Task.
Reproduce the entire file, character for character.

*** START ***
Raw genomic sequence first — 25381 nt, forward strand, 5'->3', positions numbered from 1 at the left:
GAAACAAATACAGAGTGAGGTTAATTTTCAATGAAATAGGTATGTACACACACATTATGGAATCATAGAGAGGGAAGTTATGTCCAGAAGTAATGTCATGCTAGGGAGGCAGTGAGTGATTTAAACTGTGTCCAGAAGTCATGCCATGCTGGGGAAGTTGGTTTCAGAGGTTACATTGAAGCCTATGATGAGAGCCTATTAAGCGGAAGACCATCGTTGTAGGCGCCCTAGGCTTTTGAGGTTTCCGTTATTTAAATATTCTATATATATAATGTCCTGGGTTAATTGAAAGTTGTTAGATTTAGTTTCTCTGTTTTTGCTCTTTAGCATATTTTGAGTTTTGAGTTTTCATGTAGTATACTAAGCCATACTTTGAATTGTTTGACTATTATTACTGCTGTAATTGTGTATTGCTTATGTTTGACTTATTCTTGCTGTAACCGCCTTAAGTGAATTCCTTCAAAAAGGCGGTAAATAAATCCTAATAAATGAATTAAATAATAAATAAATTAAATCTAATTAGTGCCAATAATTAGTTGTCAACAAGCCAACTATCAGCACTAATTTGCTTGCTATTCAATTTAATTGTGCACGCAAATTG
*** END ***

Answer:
Raw genomic sequence first — 25381 nt, forward strand, 5'->3', positions numbered from 1 at the left:
GAAACAAATACAGAGTGAGGTTAATTTTCAATGAAATAGGTATGTACACACACATTATGGAATCATAGAGAGGGAAGTTATGTCCAGAAGTAATGTCATGCTAGGGAGGCAGTGAGTGATTTAAACTGTGTCCAGAAGTCATGCCATGCTGGGGAAGTTGGTTTCAGAGGTTACATTGAAGCCTATGATGAGAGCCTATTAAGCGGAAGACCATCGTTGTAGGCGCCCTAGGCTTTTGAGGTTTCCGTTATTTAAATATTCTATATATATAATGTCCTGGGTTAATTGAAAGTTGTTAGATTTAGTTTCTCTGTTTTTGCTCTTTAGCATATTTTGAGTTTTGAGTTTTCATGTAGTATACTAAGCCATACTTTGAATTGTTTGACTATTATTACTGCTGTAATTGTGTATTGCTTATGTTTGACTTATTCTTGCTGTAACCGCCTTAAGTGAATTCCTTCAAAAAGGCGGTAAATAAATCCTAATAAATGAATTAAATAATAAATAAATTAAATCTAATTAGTGCCAATAATTAGTTGTCAACAAGCCAACTATCAGCACTAATTTGCTTGCTATTCAATTTAATTGTGCACGCAAATTG